Summer Diseases : Be On Guard

Published April 9, 2013 by teacher dahl

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Heatstroke

Heat Stroke is a form of hyperthermia (abnormally elevated body temperature that reaches 40°C or higher). Heatstroke happens because of extreme environmental conditions that lead to increase in body temperature or because of exhausting activities that causes the body temperature to rise. The first complication of heatstroke is shock.

Symptoms:   

  • High body temperature.
  • The absence of sweating.
  • Rapid pulse (tachycardia).
  • Hyperventilation.
  • Neurological symptoms: such as seizures, loss of consciousness, coma, or hallucination.
  • Muscle cramps or weakness.

Risk factors: 

  • Young or old age: because they are unable to cope with extreme heat and they have difficulty remaining hydrated as well.
  • Athletes or outdoor workers.
  • Genetic response to heat stress
  • Certain medications: such as some medications that regulate your blood pressure by blocking adrenaline, rid your body of sodium and water, or reduce psychiatric symptoms like delusions.

First aid:  

  • Move the person out of the sun and into a shady or air-conditioned space.
  • Call for emergency medical assistance.
  • Cool the person by removing unnecessary clothing, applying cool or tepid water to the skin, and fanning the victim but be careful and don’t immerse the person in an ice bath.
  • Have the person drink cool water, if he or she is able.

Prevention: 

  • Wear loose-fitting, lightweight and light-colored clothing. It is also advised to wear hats.
  • Seek a cooler environment like an air-conditioned building or a shady spot.
  • Drink plenty of fluids.
  • Take extra precautions with certain medications that can affect your body’s ability to stay hydrated.
  • Avoid being inside a hot car for any period of time.
  • It’s best not to exercise or do any strenuous activity in hot weather.

Gastroenteritis

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Gastroenteritis is an inflammation of the intestines that causes many digestive symptoms including; diarrhea, abdominal cramps, nausea, loss of appetite.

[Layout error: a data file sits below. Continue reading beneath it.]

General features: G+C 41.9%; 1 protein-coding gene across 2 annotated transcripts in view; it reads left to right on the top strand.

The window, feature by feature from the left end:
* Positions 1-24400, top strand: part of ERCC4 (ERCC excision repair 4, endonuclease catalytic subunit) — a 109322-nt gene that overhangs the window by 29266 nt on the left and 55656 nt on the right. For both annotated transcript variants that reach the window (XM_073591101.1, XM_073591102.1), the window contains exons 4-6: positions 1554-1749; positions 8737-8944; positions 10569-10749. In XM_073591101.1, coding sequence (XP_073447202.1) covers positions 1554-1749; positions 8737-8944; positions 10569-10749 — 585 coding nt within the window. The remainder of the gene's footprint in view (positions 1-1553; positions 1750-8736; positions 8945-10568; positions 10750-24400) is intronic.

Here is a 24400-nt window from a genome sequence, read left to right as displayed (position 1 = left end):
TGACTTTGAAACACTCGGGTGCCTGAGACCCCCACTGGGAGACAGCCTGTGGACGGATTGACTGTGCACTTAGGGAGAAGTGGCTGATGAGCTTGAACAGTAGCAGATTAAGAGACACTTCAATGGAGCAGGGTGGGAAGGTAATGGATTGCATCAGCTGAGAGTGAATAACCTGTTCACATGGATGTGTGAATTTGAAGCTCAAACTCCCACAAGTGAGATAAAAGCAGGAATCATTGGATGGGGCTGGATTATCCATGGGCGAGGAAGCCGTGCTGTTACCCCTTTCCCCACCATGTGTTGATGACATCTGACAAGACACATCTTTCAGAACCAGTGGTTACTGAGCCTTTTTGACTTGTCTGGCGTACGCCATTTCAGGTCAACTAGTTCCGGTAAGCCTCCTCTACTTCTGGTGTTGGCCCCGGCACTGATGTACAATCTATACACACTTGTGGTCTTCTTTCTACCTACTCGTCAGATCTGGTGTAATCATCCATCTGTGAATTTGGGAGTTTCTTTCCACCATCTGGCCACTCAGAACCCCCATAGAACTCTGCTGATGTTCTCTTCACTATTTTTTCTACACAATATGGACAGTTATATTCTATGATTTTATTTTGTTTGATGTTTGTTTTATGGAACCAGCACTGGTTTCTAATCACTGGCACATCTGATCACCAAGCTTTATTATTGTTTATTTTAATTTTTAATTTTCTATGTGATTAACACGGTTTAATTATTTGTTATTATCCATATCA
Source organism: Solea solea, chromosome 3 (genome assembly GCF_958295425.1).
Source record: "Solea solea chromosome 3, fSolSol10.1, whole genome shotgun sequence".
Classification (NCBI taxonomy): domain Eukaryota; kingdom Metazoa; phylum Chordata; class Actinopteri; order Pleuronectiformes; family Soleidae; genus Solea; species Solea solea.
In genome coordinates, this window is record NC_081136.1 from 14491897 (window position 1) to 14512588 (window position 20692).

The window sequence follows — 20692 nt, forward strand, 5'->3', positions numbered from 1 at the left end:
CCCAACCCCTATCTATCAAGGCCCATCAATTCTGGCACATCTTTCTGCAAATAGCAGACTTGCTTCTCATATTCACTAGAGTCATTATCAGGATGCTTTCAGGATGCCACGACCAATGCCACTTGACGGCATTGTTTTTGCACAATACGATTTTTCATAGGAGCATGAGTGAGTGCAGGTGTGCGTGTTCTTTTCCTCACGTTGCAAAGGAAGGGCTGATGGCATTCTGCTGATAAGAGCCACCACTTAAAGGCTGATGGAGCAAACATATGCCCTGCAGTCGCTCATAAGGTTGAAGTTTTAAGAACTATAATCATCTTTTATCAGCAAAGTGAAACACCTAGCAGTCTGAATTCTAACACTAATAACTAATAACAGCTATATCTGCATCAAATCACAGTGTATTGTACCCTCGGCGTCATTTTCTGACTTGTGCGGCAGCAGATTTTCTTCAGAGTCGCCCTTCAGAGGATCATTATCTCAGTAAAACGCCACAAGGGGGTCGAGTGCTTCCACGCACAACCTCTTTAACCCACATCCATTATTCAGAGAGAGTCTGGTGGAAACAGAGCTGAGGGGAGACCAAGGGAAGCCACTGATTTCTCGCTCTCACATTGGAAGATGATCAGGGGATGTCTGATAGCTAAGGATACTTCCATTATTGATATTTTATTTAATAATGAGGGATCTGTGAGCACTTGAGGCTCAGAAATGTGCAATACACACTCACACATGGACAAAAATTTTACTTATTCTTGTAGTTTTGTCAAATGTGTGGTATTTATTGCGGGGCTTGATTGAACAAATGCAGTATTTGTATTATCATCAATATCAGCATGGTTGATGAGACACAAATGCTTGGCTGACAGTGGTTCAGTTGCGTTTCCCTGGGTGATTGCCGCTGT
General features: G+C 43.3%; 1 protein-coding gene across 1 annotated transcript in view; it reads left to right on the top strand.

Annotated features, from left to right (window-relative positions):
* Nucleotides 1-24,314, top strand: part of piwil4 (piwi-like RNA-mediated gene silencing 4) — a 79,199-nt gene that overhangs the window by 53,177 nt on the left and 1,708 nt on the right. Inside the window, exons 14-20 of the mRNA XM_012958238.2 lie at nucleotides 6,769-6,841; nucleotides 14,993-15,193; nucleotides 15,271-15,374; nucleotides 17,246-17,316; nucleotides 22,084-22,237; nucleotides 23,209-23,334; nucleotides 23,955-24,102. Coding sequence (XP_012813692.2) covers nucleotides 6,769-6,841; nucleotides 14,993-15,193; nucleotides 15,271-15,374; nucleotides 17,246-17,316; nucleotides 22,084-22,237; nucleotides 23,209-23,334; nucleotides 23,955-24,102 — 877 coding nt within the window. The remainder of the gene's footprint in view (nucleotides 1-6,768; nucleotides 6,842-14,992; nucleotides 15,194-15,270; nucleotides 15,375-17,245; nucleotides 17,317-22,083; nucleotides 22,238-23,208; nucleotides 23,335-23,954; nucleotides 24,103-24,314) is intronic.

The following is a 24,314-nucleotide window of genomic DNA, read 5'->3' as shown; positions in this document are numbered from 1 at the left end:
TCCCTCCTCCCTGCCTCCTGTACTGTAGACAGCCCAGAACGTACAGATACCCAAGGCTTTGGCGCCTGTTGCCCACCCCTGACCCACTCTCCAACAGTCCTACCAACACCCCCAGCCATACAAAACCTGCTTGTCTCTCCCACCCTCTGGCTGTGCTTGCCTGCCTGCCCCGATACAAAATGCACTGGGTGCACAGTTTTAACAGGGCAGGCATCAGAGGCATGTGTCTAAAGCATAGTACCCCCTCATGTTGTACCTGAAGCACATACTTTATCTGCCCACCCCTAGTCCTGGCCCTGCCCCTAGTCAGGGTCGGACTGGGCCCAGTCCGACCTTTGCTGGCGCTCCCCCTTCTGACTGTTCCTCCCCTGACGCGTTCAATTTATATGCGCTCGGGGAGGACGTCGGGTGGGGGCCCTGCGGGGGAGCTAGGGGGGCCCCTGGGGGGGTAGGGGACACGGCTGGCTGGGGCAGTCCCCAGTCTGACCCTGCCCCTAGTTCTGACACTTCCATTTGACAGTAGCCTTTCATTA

The most common causes of gastroenteritis in adults are the viruses and bacteria. As in children, the main causes are viruses, bacteria (food poisoning) and parasites.

Symptoms:  

  • Mild diarrhea (4-10 times of watery stools daily).
  • Abdominal pain and cramps.
  • Low-grade fever (below 38°C).
  • Headache.
  • Nausea and sometimes vomiting.
  • Diarrhea, and in some cases, there can be bloody diarrhea.

Prevention:  

  • Wash your hands frequently, especially before and after preparing food, after using the toilet, changing diapers or caring for someone who has diarrhea.
  • Wash diarrhea-soiled bathroom surfaces and clothing in detergent and chlorine bleach.
  • Cook all meat thoroughly before you eat it, and refrigerate leftovers within two hours.
  • Make sure you don’t transfer cooked foods onto unwashed plates that held raw meat. It is also preferred not to cut vegetables using the same knives and cutting board that were used to cut raw meat.
  • Wash kitchen countertops and utensils thoroughly after they have been used to prepare meat.
  • Never drink unpasteurized milk or untreated water.

Treatment:  

  • Drink plenty of fluids, and gradually resume a normal diet.
  • Rest in bed until symptoms subside. Do not allow your child to return to school until diarrhea has begun to improve.
  • If you have severe gastroenteritis, your doctor may prescribe medications to ease your nausea, vomiting and diarrhea; and intravenous fluids for symptoms of severe dehydration.

Dehydration

dehydrated

Dehydration occurs when a person’s body loses too much water and minerals, more than the amount replenished. Sometimes dehydration occurs for simple reasons; not drinking enough fluids because you’re sick or busy. Other dehydration causes include, diarrhea, vomiting, fever, excessive sweating and increased urination.

Symptoms: 

Symptoms of mild and moderate dehydration include:

  • Dry mouth and sticky saliva.
  • Reduced urine output with dark yellow urine.
  • Increased thirst.
  • Mucous membranes that appear dry (decreased saliva and tears).

Severe dehydration is a life-threatening condition. Any one of the following symptoms requires emergency care: